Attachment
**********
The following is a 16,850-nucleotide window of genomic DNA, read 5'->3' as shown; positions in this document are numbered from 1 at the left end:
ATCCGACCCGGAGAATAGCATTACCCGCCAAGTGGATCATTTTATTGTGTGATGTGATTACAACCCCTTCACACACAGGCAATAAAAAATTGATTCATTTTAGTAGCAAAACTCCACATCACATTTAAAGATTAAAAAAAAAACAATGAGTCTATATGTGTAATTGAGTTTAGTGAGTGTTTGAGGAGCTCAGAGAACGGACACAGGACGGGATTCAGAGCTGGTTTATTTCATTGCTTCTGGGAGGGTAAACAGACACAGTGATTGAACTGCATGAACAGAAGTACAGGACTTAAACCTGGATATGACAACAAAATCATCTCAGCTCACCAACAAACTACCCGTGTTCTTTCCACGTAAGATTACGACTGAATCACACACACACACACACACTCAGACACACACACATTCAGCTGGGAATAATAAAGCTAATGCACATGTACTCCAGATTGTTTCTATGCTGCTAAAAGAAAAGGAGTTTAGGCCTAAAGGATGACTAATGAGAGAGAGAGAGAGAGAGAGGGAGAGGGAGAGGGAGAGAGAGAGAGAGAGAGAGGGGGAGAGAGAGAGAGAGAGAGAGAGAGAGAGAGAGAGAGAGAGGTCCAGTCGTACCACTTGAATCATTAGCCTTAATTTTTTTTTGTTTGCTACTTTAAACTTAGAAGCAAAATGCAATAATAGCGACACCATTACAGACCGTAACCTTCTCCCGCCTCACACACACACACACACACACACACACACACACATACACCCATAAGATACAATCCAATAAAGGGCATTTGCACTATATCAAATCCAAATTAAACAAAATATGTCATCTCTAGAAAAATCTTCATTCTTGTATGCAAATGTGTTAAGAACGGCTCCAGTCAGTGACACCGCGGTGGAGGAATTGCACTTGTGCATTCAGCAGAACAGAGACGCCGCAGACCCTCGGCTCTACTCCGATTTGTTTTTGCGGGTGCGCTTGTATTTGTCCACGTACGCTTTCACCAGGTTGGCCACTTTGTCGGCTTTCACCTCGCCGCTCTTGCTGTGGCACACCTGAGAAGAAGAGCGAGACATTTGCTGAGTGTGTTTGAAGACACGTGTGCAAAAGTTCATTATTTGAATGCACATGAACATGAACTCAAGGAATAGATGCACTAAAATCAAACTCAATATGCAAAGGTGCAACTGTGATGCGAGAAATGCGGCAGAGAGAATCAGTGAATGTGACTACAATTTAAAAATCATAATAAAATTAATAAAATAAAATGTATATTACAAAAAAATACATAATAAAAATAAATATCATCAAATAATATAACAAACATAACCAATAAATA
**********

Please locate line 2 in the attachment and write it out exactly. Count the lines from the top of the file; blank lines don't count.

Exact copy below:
ATCCGACCCGGAGAATAGCATTACCCGCCAAGTGGATCATTTTATTGTGTGATGTGATTACAACCCCTTCACACACAGGCAATAAAAAATTGATTCATTTTAGTAGCAAAACTCCACATCACATTTAAAGATTAAAAAAAAAACAATGAGTCTATATGTGTAATTGAGTTTAGTGAGTGTTTGAGGAGCTCAGAGAACGGACACAGGACGGGATTCAGAGCTGGTTTATTTCATTGCTTCTGGGAGGGTAAACAGACACAGTGATTGAACTGCATGAACAGAAGTACAGGACTTAAACCTGGATATGACAACAAAATCATCTCAGCTCACCAACAAACTACCCGTGTTCTTTCCACGTAAGATTACGACTGAATCACACACACACACACACACTCAGACACACACACATTCAGCTGGGAATAATAAAGCTAATGCACATGTACTCCAGATTGTTTCTATGCTGCTAAAAGAAAAGGAGTTTAGGCCTAAAGGATGACTAATGAGAGAGAGAGAGAGAGAGAGGGAGAGGGAGAGGGAGAGAGAGAGAGAGAGAGAGGGGGAGAGAGAGAGAGAGAGAGAGAGAGAGAGAGAGAGAGAGAGGTCCAGTCGTACCACTTGAATCATTAGCCTTAATTTTTTTTTGTTTGCTACTTTAAACTTAGAAGCAAAATGCAATAATAGCGACACCATTACAGACCGTAACCTTCTCCCGCCTCACACACACACACACACACACACACACACACACATACACCCATAAGATACAATCCAATAAAGGGCATTTGCACTATATCAAATCCAAATTAAACAAAATATGTCATCTCTAGAAAAATCTTCATTCTTGTATGCAAATGTGTTAAGAACGGCTCCAGTCAGTGACACCGCGGTGGAGGAATTGCACTTGTGCATTCAGCAGAACAGAGACGCCGCAGACCCTCGGCTCTACTCCGATTTGTTTTTGCGGGTGCGCTTGTATTTGTCCACGTACGCTTTCACCAGGTTGGCCACTTTGTCGGCTTTCACCTCGCCGCTCTTGCTGTGGCACACCTGAGAAGAAGAGCGAGACATTTGCTGAGTGTGTTTGAAGACACGTGTGCAAAAGTTCATTATTTGAATGCACATGAACATGAACTCAAGGAATAGATGCACTAAAATCAAACTCAATATGCAAAGGTGCAACTGTGATGCGAGAAATGCGGCAGAGAGAATCAGTGAATGTGACTACAATTTAAAAATCATAATAAAATTAATAAAATAAAATGTATATTACAAAAAAATACATAATAAAAATAAATATCATCAAATAATATAACAAACATAACCAATAAATA